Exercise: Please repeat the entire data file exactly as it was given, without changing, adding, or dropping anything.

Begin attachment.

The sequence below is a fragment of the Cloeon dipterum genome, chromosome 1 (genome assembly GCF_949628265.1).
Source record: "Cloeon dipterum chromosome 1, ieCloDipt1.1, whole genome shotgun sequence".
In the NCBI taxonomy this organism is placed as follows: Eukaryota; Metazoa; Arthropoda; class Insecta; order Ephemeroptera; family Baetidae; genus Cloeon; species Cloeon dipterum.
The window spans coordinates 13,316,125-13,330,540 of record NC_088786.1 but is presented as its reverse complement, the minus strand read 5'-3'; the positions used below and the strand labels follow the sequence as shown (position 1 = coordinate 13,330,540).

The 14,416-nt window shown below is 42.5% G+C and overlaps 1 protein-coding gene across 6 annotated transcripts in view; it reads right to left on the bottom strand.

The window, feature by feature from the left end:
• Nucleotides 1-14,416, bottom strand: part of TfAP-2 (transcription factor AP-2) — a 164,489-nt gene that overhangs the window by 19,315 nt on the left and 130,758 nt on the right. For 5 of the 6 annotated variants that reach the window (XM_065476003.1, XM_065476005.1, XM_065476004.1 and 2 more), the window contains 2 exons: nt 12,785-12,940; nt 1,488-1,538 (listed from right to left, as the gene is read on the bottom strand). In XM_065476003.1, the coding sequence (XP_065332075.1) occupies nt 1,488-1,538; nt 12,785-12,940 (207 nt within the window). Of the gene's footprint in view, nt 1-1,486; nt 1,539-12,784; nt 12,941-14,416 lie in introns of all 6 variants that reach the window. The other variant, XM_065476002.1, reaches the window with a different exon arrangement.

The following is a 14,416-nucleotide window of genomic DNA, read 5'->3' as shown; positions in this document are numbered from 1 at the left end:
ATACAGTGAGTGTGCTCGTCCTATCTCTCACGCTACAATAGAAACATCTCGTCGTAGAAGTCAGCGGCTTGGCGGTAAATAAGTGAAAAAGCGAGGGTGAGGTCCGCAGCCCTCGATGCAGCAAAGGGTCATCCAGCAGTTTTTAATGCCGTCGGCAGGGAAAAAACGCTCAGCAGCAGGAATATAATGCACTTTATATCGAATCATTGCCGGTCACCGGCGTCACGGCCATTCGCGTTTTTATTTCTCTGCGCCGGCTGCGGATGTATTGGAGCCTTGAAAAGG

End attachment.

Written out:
The sequence below is a fragment of the Cloeon dipterum genome, chromosome 1 (genome assembly GCF_949628265.1).
Source record: "Cloeon dipterum chromosome 1, ieCloDipt1.1, whole genome shotgun sequence".
In the NCBI taxonomy this organism is placed as follows: Eukaryota; Metazoa; Arthropoda; class Insecta; order Ephemeroptera; family Baetidae; genus Cloeon; species Cloeon dipterum.
The window spans coordinates 13,316,125-13,330,540 of record NC_088786.1 but is presented as its reverse complement, the minus strand read 5'-3'; the positions used below and the strand labels follow the sequence as shown (position 1 = coordinate 13,330,540).

The 14,416-nt window shown below is 42.5% G+C and overlaps 1 protein-coding gene across 6 annotated transcripts in view; it reads right to left on the bottom strand.

The window, feature by feature from the left end:
• Nucleotides 1-14,416, bottom strand: part of TfAP-2 (transcription factor AP-2) — a 164,489-nt gene that overhangs the window by 19,315 nt on the left and 130,758 nt on the right. For 5 of the 6 annotated variants that reach the window (XM_065476003.1, XM_065476005.1, XM_065476004.1 and 2 more), the window contains 2 exons: nt 12,785-12,940; nt 1,488-1,538 (listed from right to left, as the gene is read on the bottom strand). In XM_065476003.1, the coding sequence (XP_065332075.1) occupies nt 1,488-1,538; nt 12,785-12,940 (207 nt within the window). Of the gene's footprint in view, nt 1-1,486; nt 1,539-12,784; nt 12,941-14,416 lie in introns of all 6 variants that reach the window. The other variant, XM_065476002.1, reaches the window with a different exon arrangement.

The following is a 14,416-nucleotide window of genomic DNA, read 5'->3' as shown; positions in this document are numbered from 1 at the left end:
ATACAGTGAGTGTGCTCGTCCTATCTCTCACGCTACAATAGAAACATCTCGTCGTAGAAGTCAGCGGCTTGGCGGTAAATAAGTGAAAAAGCGAGGGTGAGGTCCGCAGCCCTCGATGCAGCAAAGGGTCATCCAGCAGTTTTTAATGCCGTCGGCAGGGAAAAAACGCTCAGCAGCAGGAATATAATGCACTTTATATCGAATCATTGCCGGTCACCGGCGTCACGGCCATTCGCGTTTTTATTTCTCTGCGCCGGCTGCGGATGTATTGGAGCCTTGAAAAGG